The Electric Car

The electric car, most commonly referred to as the BEV: battery electric vehicle, is an automobile that runs solely on batter power. The best thing about the BEV is the fact that it does not use gasoline so it can be considered a zero emission vehicle. So why has this car not stuck around, especially in a time when our fuel economy is in such turmoil?

Most people are not aware of the fact that the first electric car was introduced before the gas powered car. With the introduction of the “Model T Ford in 1907, which featured an internal combustion engine, was half the price of even the least expensive electric car, could travel a lot further, and could go a lot faster. This effectively spelled the end for the electric car until the oil crisis of the early 1970s prompted renewed interest in alternatives to the internal combustion engine, with electric motors at the forefront” (Air Pollution News).

Car manufactures haven’t given up on the electric car and since the birth of the Model T have enhanced the BEV’s system to operate more like a combustion engine. The new breed of electric cars can go up to 70mph and run longer than 100 miles before needing a charge (Air Pollution News). The downside of this new breed was having enough docking stations where owners could charge their vehicles quickly and efficiently.

Currently, people with fuel conscious minds are converting their combustion engines into electric motors. They do this by exchanging the gasoline engine with an electric motor which gets its power from a controller which gets its power from an array of rechargeable batteries. According to Marshall Brain of HowStuffWorks.com, it’s all in the wiring whereas with a gas powered vehicle it is all in the plumbing. The biggest advantage and really the only way to distinguish between a combustion engine and an electric engine is the sound. An electric engine is nearly silent which could prove to be a really nice asset to have in a car. (Brain)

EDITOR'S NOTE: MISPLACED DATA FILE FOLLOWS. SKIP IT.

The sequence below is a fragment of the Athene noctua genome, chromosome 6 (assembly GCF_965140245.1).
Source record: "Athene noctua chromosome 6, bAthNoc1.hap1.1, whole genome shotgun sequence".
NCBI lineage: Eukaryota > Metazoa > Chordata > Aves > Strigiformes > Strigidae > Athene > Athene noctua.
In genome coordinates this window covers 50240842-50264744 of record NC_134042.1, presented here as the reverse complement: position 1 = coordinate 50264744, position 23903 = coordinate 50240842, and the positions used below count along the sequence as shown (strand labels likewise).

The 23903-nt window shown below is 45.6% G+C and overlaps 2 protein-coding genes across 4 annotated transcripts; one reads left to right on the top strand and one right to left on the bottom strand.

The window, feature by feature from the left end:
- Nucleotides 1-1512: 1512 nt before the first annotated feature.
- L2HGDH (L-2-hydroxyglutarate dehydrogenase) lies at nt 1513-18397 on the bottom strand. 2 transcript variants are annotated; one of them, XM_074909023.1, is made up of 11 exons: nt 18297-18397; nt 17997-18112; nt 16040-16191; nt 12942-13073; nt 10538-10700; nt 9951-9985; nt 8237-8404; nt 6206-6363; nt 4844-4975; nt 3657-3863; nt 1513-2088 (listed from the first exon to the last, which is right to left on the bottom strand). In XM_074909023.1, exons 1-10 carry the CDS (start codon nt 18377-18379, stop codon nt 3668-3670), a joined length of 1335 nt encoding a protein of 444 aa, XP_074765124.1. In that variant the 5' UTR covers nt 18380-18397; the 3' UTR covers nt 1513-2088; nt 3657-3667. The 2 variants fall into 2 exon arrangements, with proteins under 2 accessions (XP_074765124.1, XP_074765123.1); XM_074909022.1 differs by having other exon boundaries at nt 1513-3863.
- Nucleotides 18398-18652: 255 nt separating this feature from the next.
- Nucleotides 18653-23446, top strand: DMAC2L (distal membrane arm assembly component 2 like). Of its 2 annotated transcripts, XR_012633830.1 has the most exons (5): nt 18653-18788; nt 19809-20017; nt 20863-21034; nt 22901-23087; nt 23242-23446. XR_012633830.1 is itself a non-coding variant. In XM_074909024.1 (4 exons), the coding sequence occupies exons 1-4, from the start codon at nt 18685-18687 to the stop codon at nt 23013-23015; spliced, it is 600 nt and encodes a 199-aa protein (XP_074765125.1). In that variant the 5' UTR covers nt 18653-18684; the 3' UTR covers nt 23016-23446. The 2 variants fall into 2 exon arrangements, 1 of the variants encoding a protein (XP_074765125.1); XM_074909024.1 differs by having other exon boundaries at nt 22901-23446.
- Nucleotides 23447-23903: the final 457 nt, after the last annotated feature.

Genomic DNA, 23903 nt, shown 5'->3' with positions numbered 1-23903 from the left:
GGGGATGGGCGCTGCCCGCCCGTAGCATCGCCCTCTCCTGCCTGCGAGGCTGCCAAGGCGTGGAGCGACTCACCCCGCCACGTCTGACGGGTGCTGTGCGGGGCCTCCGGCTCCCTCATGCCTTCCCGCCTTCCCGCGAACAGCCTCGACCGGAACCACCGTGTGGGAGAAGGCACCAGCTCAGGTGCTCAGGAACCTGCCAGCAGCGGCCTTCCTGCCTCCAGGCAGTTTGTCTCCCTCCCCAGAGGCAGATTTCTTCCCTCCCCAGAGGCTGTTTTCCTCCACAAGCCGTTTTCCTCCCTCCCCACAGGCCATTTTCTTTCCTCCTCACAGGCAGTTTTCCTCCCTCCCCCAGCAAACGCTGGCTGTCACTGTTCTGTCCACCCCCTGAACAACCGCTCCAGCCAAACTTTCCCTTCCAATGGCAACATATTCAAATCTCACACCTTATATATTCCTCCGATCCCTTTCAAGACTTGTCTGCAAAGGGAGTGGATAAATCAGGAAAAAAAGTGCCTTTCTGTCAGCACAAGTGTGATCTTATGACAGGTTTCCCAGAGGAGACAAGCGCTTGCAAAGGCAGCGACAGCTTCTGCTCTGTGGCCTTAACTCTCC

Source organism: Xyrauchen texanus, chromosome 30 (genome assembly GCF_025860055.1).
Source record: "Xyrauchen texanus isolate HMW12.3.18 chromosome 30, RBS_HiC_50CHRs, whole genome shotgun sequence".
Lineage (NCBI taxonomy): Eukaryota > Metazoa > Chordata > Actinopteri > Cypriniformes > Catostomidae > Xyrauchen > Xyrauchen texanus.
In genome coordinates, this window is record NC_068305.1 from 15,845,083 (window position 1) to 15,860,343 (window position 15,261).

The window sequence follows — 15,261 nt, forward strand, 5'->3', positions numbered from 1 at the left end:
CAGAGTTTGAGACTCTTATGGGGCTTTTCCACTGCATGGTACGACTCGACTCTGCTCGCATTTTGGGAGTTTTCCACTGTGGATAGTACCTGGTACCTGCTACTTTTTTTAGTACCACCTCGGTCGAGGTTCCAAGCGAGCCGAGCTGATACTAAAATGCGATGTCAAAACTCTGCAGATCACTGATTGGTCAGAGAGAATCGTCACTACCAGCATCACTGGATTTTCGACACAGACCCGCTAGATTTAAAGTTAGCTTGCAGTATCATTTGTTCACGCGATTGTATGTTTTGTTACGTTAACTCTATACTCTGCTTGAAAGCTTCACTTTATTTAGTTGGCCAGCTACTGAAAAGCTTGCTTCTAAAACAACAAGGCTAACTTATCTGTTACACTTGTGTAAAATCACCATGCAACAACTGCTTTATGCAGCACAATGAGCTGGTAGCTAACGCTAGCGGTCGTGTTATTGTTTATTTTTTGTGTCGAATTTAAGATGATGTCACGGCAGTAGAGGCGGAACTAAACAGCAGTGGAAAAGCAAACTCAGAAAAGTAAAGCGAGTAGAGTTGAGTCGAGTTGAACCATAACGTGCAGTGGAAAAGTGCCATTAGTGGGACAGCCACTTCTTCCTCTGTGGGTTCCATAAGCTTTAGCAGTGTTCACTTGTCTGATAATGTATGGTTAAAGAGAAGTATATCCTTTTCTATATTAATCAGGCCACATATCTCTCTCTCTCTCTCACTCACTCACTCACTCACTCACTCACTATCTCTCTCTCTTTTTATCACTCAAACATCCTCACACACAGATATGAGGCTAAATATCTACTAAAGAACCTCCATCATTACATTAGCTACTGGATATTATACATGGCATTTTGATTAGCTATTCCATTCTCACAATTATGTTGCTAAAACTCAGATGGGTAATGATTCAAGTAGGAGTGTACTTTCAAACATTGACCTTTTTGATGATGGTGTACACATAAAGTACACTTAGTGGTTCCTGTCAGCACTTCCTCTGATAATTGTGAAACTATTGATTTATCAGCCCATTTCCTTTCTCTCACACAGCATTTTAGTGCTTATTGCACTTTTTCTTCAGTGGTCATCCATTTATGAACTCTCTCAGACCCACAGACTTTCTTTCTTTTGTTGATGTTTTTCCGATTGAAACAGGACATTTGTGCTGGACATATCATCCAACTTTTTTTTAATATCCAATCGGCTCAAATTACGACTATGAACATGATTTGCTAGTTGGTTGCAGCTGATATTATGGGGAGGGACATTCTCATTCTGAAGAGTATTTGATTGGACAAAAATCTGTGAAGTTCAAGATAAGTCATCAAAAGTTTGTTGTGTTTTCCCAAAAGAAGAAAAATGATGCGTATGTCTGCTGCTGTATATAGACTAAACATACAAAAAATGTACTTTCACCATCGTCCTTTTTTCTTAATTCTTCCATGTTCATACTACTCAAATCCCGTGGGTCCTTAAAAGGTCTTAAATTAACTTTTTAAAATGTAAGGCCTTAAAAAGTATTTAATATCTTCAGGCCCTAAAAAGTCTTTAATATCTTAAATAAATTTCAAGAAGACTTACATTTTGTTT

The costs associated with transforming your engine into a fully equipped electric motor can be a very expensive ordeal. But the overall impact that it could have on your wallet in the long run and the environment around you might just be worth it.

Brain, Marshall. “How Electric Cars Work.” HowStuffWorks.com. 2 August 2009 http://auto.howstuffworks.com/electric-car.htm.

“The History of The Electric Car.” Air Pollution News. 22 July 2009. 2 August 2009 http://www.airpollutionnews.com/the-history-of-the-electric-car/.

By Kallie Marin

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